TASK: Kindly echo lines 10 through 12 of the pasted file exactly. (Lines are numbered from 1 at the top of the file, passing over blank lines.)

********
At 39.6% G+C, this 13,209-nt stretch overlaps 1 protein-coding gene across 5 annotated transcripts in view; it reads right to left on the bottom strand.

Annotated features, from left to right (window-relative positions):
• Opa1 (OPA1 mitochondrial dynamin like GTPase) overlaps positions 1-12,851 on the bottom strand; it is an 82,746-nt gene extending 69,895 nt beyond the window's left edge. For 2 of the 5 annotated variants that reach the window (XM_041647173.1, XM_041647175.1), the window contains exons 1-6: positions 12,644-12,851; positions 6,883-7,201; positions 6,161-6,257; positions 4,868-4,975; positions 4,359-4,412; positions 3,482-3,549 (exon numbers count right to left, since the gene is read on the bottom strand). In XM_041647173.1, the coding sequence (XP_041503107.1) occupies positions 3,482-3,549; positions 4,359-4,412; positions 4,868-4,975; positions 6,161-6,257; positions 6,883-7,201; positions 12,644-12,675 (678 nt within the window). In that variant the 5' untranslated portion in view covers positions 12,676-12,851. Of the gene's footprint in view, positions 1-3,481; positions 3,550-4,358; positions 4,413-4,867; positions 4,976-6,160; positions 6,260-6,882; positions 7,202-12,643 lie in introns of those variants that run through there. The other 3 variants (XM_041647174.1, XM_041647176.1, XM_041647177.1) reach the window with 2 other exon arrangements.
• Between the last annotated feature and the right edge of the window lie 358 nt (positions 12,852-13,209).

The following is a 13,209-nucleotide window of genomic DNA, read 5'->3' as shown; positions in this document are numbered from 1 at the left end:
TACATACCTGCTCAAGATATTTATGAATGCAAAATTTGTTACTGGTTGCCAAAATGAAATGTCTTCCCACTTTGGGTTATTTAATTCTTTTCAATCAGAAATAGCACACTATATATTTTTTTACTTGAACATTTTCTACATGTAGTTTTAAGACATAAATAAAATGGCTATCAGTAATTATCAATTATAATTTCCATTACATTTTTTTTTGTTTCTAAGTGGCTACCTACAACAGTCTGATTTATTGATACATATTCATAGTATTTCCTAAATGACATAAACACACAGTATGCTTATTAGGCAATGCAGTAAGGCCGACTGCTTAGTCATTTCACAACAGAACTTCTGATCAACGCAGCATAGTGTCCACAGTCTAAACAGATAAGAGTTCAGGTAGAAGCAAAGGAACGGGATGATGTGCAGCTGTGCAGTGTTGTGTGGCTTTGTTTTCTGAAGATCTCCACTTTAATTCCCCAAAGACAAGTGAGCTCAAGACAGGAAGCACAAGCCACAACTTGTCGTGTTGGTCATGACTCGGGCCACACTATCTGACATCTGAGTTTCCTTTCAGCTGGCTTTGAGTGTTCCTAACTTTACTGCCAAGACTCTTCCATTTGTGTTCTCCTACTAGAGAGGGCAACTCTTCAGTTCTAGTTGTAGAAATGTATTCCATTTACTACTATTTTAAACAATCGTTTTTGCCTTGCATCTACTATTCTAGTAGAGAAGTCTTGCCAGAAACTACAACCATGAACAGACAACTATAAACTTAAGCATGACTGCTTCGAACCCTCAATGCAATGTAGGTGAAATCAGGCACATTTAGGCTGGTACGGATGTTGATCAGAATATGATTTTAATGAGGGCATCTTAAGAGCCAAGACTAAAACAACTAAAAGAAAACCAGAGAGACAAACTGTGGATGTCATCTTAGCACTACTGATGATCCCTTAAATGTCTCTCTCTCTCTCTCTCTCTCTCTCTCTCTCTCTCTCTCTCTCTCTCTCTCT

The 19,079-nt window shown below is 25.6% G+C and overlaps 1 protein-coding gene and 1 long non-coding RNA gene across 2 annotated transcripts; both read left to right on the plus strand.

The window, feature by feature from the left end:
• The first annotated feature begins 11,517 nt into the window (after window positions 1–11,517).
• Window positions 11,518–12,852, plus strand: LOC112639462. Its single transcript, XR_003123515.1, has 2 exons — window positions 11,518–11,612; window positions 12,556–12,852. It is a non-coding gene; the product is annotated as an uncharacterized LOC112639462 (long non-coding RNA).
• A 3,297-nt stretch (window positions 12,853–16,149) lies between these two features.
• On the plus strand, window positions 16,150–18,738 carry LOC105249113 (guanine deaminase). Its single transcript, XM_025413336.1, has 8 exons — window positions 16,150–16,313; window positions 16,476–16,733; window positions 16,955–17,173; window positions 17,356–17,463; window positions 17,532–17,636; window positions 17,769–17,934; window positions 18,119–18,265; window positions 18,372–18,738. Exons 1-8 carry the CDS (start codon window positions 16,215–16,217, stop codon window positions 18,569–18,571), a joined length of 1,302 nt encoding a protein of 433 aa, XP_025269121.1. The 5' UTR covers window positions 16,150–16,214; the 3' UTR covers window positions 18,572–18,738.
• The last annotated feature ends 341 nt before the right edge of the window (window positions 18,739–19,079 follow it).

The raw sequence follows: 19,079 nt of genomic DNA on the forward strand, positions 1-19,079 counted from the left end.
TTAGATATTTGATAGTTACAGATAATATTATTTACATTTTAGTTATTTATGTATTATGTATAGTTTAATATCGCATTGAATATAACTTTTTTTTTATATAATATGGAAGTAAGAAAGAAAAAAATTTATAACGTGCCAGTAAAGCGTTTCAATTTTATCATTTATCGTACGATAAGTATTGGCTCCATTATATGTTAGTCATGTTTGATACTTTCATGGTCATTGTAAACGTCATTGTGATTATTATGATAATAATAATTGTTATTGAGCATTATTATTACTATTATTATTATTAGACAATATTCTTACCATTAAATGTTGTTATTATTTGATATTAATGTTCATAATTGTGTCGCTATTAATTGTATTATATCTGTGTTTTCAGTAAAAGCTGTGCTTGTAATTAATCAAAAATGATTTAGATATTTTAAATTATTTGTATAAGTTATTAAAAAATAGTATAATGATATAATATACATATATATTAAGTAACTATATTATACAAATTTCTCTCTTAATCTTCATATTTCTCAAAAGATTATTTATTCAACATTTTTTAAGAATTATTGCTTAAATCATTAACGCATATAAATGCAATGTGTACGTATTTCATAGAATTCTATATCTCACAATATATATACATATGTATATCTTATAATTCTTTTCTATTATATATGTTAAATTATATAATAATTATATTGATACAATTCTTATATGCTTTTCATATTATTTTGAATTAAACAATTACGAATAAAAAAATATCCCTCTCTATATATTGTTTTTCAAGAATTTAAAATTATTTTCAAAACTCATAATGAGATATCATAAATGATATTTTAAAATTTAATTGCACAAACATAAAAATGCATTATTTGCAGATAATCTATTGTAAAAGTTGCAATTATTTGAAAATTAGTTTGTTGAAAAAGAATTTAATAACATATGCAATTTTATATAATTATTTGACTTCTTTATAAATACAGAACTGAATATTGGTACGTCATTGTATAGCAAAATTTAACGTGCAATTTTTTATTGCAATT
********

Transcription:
• Window positions 11,518–12,852, plus strand: LOC112639462. Its single transcript, XR_003123515.1, has 2 exons — window positions 11,518–11,612; window positions 12,556–12,852. It is a non-coding gene; the product is annotated as an uncharacterized LOC112639462 (long non-coding RNA).
• A 3,297-nt stretch (window positions 12,853–16,149) lies between these two features.
• On the plus strand, window positions 16,150–18,738 carry LOC105249113 (guanine deaminase). Its single transcript, XM_025413336.1, has 8 exons — window positions 16,150–16,313; window positions 16,476–16,733; window positions 16,955–17,173; window positions 17,356–17,463; window positions 17,532–17,636; window positions 17,769–17,934; window positions 18,119–18,265; window positions 18,372–18,738. Exons 1-8 carry the CDS (start codon window positions 16,215–16,217, stop codon window positions 18,569–18,571), a joined length of 1,302 nt encoding a protein of 433 aa, XP_025269121.1. The 5' UTR covers window positions 16,150–16,214; the 3' UTR covers window positions 18,572–18,738.